Call to Action #1: Retrofitting Liveable Streets

Louise McGarrigle and Ronan Smith

The Housing Unlocked team were overawed by the number and quality of submissions we received when we launched our Open Call for Ideas to improve Irish Housing. It was, of course, extremely difficult for the Jury to narrow the over 50 eligible submissions down to 8 teams. The limited number of pieces we could choose meant that we were not able to exhibit many valid and important proposals from teams who are passionate about improving the Irish housing ecosystem. 

We plan to address this by publishing aspects of these entries as ‘Calls to Action!’, here on our Journal. 

Starting with this call for a rethinking of our streetscapes by Louise McGarrigle and Ronan Smith.

The Housing Unlocked Team. 

Retrofitting Liveable Streets

Ireland needs well-designed, healthy, sustainable, and inspirational homes. To achieve this whilst keeping within our carbon budgets, we need to look innovatively at our existing buildings and look as to how different typologies could be reworked in order to supply homes which are beautiful spaces to inhabit. 

The ‘above-shop living’ typology is a common typology within our cities and towns which is under-utilised in Ireland. There are design solutions which could be implemented to encourage the cultural shift towards seeing this typology as a viable and attractive solution for all ages, communities, and households. 

The Living City Initiative, set up in 2015, gave financial aid to encourage reuse of vacant upper floors to help overcome the financial blocks of bringing these units into use. Financial aid however, is not sufficient on its own. For long-term systemic and cultural change towards new housing typologies on this island we need to illustrate via good quality design how these homes can be attractive places to live in. 

This is broken down into two areas: the street and the home. 

The street

Noise and fumes from traffic, late night bars/music, a lack of green space all affect the comfort, air quality and viability of living above the street. 

Where a quantity of properties have been earmarked to be refurbished the street, if possible, should be altered by the Local Authority to become one-way for traffic. Removing cars from streets makes them more liveable and pleasant. The street area the removal of one car lane provides should be given over as community external space, which will be much needed for the homes above. This could take the form of small street playgrounds, bike bunkers for secure bike parking, and planting for greenery. Additional space could be given out to any restaurants and cafes.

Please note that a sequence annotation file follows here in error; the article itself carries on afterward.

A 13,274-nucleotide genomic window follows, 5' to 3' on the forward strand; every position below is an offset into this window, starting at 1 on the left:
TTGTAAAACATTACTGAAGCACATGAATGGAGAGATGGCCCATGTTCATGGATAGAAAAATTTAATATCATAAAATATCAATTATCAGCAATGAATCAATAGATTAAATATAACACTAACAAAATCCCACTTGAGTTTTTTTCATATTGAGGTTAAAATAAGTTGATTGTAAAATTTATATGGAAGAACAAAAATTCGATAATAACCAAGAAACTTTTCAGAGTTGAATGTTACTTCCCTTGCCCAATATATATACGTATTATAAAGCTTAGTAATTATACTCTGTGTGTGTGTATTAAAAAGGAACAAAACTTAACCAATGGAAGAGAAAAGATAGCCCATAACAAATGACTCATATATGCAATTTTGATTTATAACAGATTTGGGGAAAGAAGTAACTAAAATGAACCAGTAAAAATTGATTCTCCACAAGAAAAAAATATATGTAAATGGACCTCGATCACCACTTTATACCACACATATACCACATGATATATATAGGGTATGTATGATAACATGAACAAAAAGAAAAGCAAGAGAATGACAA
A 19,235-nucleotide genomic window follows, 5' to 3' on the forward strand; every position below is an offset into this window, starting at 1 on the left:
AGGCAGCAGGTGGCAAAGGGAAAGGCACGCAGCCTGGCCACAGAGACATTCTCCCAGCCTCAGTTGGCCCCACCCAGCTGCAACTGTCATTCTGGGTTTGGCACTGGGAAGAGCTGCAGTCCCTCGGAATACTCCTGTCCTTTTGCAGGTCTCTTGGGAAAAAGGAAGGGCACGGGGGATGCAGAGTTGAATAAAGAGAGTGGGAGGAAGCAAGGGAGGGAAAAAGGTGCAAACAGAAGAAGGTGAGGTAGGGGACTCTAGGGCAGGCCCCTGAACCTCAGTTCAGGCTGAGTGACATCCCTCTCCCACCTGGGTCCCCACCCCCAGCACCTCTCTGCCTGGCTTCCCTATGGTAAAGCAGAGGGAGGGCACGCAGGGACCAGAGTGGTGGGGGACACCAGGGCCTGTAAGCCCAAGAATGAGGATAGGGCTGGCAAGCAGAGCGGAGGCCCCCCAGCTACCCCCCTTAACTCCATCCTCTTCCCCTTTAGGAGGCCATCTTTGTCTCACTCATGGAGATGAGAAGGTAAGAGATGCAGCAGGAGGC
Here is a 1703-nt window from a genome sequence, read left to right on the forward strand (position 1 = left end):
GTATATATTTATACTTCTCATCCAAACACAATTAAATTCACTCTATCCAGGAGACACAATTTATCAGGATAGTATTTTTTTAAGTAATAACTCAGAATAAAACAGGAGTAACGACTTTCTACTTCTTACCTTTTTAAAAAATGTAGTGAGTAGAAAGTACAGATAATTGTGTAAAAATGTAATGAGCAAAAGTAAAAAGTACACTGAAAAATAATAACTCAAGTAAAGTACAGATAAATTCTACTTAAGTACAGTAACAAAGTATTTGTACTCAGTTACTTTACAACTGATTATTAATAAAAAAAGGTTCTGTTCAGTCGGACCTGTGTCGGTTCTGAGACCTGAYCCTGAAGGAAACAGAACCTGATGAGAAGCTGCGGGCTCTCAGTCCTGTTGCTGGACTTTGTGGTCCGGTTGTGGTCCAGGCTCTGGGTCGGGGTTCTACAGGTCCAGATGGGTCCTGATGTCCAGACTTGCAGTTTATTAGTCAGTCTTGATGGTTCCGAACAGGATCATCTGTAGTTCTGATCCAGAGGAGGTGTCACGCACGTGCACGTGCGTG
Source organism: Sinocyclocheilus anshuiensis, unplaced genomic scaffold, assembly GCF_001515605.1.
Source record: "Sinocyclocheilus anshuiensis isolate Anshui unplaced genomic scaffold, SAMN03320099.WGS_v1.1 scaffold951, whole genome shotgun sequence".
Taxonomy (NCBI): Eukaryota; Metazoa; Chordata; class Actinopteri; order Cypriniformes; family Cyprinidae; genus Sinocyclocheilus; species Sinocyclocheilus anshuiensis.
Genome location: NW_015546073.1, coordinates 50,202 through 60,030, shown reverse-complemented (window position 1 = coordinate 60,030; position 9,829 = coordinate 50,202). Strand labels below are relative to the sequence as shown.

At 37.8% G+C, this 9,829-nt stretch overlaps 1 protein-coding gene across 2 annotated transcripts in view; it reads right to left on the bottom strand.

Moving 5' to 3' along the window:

Additionally, systemic changes are also required to allow the community input and control over their immediate surroundings. Each street should be encouraged to form a residents association to which the local authority must consult with on changing licencing laws for units below. 

The home

We feel the most positive impact within the home itself would be the ability to somehow offer external amenity space. Living through the pandemic made everyone aware of the importance of external amenity space, and these homes should be no different. If this is not possible through existing external arrangements then existing buildings could be retrofitted with small cantilevered balconies to the street. This would give the much needed amenity space to the homes while also allowing for increased surveillance and activity to the street. 

The above contribution is not new or innovative, it is the reality in hundreds of cities around the world. However the potential for this solution within this open call is the ability to show what can be achieved here in Ireland and open the discussion to explore the factors in making it a possibility within our context. 

Journal

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